Feminism, memory, and political and domestic distress merge in this engaging, perceptive tale.
This fictionalized memoir brings the pain of the past to the brink of tolerance then dissipates bad memories by celebrating simple pleasures in life. An ingenious approach to personal distress, Nine Rabbits is a perceptive examination of family and tradition, while exposing the underlying abuse behind social niceties.
The story revolves around Manda, a six-year-old girl growing up in 1960s communist Bulgaria. Subjected to poverty and a difficult childhood at the hands of an eccentric grandmother, she learns to survive and find joy in her surroundings. Later, as a middle-aged artist and writer, she adapts to a democratic government but still fights off the mental anguish of her early years. This poignant work is a catharsis, a revealing look at an important Eastern European historical transition through the eyes of a gifted woman.
Perhaps the most unusual aspect of this book is the collection of recipes peppered throughout its pages. This may seem corny at first, but closer scrutiny will allow the reader to ascertain that the food is part of the story itself, not just superfluous material to fill the pages. Each dish is carefully integrated into a well-crafted vignette, each event triggering the memory of a specific culinary enjoyment. Typical of many cultures, the preparation and consumption of a meal signifies more than a life-sustaining need. Entwined with emotion and laced with symbolism, the act of eating transcends the biological process.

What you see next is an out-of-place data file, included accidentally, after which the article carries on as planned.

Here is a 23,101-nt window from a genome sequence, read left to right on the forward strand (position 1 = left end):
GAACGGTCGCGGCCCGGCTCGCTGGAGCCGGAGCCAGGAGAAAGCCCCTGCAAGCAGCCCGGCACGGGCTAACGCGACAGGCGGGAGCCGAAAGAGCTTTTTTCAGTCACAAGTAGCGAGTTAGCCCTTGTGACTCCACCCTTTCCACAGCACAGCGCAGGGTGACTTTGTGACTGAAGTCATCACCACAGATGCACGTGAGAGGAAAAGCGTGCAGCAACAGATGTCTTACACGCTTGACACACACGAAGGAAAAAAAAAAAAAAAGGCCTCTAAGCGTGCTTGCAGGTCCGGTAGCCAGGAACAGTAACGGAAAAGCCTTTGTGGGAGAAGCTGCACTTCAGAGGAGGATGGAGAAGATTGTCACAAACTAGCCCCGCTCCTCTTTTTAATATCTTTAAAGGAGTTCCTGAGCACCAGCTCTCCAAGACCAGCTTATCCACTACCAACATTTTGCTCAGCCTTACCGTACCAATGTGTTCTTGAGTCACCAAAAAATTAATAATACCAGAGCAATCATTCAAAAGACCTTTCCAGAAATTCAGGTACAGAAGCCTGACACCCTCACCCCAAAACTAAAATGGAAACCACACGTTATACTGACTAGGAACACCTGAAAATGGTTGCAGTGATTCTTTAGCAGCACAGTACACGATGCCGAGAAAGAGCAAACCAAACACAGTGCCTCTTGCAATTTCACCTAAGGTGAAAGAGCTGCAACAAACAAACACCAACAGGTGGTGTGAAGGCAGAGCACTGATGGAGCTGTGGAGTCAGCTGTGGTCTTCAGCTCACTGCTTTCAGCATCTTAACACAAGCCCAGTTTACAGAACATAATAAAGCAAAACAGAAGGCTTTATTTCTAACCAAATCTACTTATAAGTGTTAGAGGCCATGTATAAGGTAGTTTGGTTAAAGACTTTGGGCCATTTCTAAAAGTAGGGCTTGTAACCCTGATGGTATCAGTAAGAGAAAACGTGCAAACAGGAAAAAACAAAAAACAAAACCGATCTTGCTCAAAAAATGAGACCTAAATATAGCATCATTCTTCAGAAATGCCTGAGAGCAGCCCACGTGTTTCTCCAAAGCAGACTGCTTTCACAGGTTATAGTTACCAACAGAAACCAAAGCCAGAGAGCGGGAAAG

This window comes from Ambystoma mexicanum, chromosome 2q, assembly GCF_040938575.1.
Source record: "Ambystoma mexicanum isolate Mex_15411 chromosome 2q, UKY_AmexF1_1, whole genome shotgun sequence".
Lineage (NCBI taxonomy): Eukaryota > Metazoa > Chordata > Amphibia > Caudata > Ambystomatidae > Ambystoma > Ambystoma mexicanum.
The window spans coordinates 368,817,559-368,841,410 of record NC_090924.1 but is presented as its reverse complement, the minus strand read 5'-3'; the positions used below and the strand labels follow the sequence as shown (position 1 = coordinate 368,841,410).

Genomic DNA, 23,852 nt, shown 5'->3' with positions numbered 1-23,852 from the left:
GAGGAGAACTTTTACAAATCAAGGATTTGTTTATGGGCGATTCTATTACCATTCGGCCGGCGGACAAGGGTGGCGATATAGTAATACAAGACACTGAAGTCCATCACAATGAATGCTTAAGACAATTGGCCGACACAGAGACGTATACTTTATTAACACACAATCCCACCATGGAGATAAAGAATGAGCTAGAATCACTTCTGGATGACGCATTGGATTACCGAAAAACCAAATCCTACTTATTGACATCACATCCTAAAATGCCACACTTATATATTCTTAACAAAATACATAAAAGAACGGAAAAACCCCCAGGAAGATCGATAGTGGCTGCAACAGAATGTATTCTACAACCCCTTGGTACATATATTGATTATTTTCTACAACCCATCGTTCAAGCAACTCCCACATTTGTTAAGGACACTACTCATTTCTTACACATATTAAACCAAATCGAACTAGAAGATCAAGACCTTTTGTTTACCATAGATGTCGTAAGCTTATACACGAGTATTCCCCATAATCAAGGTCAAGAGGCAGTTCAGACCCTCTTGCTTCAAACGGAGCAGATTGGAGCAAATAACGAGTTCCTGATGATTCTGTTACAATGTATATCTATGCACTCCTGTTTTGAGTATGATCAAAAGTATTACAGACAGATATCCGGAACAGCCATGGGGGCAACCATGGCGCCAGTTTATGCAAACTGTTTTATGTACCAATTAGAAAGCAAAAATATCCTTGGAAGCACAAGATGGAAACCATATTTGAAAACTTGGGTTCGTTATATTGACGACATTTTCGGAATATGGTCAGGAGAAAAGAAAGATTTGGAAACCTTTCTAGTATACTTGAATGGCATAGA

Zaharieva evokes mental associations through descriptive passages that are honed to perfection, such as this one: “I used to love going to the monastery on the shores of the sea. Its whiteness thumbed its nose at the blue, it burned eyes at noon, while in the evening the shadows of the cypresses crept over it.”
A native of Sofia, Bulgaria, Virginia Zaharieva has woven her own experiences and her knowledge as a psychotherapist into her first North American release in translation, enhancing the novel’s authenticity.
Divided into two parts and forty-seven chapters with creative titles such as “Siamese Cats in Brocade Jackets” and “Ash Rose,” as well as titles that allude to food, like “Cherry Stain” and “Dolphins and Lemon Cream,” this innovative prose will delight those looking for a new take on breaking away from damaging customs without losing the ability to love. Engaging, with a decidedly feminist tone, this enlightening journey will inspire anyone dealing with trauma suffered within a domestic or a religious sphere.
Julia Ann Charpentier
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